IMPACT OF CUMULATIVE SLEEP RESTRICTION ON SLEEP PHYSIOLOGY IN CHILDREN WITH AND WITHOUT ATTENTION-DEFICIT/HYPERACTIVITY DISORDER (ADHD)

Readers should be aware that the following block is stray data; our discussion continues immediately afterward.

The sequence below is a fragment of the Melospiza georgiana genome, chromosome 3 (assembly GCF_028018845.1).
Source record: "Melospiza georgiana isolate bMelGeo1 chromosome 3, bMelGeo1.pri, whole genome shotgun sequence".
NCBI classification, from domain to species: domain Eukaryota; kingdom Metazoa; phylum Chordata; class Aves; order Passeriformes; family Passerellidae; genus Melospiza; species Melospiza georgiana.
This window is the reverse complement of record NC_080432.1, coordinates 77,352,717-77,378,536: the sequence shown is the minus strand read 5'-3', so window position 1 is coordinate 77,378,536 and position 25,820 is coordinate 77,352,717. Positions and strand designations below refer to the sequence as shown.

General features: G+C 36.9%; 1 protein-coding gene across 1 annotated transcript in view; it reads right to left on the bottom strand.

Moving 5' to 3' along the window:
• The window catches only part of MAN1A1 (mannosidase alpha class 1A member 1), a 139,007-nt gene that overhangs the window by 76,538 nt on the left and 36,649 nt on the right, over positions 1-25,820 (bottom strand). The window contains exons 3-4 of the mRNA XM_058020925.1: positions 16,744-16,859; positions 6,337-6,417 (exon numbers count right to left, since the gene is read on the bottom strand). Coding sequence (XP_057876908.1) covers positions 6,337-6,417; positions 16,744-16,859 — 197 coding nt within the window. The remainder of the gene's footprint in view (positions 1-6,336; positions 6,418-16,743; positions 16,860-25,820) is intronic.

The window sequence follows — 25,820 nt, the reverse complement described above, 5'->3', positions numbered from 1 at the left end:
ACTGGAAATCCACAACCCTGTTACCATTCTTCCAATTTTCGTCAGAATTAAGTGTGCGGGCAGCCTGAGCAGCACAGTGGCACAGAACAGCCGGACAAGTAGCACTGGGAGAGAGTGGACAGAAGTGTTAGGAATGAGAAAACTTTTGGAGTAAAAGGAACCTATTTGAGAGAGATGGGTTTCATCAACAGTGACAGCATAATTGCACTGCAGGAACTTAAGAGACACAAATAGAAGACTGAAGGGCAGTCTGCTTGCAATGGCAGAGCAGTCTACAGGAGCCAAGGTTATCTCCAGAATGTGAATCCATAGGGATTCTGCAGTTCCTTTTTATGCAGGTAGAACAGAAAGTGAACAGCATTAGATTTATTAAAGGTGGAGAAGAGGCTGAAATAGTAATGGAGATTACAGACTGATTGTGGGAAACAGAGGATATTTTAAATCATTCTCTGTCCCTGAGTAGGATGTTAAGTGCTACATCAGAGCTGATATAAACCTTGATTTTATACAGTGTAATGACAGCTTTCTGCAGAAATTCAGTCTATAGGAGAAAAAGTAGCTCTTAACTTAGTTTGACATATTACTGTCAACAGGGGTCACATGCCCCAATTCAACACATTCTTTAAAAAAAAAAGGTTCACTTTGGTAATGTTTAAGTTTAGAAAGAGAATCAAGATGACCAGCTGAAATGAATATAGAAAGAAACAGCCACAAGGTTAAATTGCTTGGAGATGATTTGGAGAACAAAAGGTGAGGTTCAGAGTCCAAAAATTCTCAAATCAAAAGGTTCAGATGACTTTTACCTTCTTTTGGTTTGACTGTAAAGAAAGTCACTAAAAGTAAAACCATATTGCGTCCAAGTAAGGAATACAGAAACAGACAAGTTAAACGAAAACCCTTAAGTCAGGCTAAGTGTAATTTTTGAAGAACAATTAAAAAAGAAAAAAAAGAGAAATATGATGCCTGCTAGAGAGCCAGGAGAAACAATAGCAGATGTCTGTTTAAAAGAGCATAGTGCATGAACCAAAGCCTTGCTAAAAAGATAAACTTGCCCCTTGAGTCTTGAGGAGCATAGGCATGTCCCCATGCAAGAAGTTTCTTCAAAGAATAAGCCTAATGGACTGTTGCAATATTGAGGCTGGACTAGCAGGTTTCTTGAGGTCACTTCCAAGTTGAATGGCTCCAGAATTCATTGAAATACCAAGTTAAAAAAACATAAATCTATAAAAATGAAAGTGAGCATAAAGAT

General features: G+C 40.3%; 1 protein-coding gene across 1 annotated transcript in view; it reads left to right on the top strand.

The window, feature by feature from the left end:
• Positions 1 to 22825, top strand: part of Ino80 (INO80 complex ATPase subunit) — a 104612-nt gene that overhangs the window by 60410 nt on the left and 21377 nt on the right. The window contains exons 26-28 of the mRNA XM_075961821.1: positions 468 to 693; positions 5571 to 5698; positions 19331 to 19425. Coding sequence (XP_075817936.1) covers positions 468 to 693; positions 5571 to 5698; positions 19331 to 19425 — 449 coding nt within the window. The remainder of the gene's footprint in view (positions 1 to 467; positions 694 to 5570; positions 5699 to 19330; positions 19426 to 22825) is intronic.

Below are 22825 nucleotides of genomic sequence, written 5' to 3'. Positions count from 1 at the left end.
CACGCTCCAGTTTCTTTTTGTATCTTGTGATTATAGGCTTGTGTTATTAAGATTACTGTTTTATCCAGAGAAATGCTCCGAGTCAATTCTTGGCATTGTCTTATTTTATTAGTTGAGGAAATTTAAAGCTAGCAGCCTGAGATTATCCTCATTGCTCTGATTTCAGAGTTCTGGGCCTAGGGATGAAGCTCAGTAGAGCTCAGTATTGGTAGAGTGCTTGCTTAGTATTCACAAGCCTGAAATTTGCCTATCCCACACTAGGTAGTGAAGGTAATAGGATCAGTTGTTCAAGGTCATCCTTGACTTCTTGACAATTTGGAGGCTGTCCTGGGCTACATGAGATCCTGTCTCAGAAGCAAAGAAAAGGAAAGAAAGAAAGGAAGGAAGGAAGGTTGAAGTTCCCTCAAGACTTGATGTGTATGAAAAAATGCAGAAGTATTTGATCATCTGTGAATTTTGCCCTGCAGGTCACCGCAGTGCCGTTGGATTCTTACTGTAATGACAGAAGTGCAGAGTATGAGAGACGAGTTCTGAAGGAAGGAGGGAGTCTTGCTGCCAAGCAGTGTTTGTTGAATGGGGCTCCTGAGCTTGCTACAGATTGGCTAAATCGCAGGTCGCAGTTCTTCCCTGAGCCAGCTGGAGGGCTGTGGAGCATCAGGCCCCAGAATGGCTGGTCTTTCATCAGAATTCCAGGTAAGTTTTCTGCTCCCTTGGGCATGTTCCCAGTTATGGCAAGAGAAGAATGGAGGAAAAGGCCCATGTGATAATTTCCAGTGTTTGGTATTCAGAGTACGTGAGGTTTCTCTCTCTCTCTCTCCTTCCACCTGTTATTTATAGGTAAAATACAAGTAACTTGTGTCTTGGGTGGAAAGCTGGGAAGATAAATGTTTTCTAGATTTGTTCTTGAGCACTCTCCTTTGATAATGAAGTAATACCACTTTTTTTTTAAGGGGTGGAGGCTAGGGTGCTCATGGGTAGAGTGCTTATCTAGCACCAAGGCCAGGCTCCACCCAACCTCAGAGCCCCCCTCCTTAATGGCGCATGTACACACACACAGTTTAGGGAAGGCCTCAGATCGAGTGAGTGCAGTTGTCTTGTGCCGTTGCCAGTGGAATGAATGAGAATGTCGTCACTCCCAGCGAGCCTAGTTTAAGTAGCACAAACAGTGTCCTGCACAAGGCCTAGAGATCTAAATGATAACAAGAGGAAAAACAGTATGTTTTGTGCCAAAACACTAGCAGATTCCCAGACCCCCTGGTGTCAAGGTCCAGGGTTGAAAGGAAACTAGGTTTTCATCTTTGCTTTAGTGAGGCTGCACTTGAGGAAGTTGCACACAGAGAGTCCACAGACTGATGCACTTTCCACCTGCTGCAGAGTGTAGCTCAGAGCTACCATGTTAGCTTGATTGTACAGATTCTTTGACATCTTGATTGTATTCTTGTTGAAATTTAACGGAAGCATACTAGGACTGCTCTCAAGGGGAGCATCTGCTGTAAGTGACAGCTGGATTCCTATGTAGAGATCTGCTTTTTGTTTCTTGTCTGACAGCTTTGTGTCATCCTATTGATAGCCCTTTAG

The impact of reduced sleep duration on sleep physiology has not been extensively studied in children. Children with attention-deficit/hyperactivity disorder (ADHD) may be particularly vulnerable to sleep loss as many of these children have pre-existing sleep problems. Research has yet to establish a physiological basis for these difficulties. The first aim of this dissertation was to examine the impact of cumulative sleep restriction (CSR) on school-age children (aged 6 to 12 years) by exploring sleep physiology. The second and third aims were to compare sleep physiology between TD children and children with ADHD and determine whether the latter are differentially impacted by CSR. An experimental study was conducted where participants’ time in bed (TIB) was reduced by one hour per night over six nights (Restricted condition) and compared to six nights of scheduled typical sleep (Typical condition). Sleep was recorded in the laboratory using polysomnography (PSG) at the end of each condition period. The following dissertation consists of two manuscripts based on the PSG data collected. The first manuscript investigated changes in sleep architecture and the power spectrum of sleep electroencephalography (EEG). REM sleep was reduced in both groups at the end of the Restricted condition while there were no changes in slow wave activity (SWA). Trends in the data suggested that TD children had a reduction in N1 and maintenance of N2 while children with ADHD had an increase in these stages and greater sigma power during CSR. The second manuscript looked at sleep spindle activity, finding a trend towards a decrease in slow spindle density during CSR across groups, suggesting a homeostatic response to the decreased sleep opportunity. There were no group differences in spindle activity; however, higher hyperactivity across groups was related to faster mean frequency of fast spindles. While sleep did not differ between TD children and children with ADHD, there was evidence that children with ADHD experienced impairment in their homeostatic response to sleep loss. As there were no changes in SWA and only minor changes in sleep spindles, it is likely that the manipulation protocol was too mild to cause the expected homeostatic changes.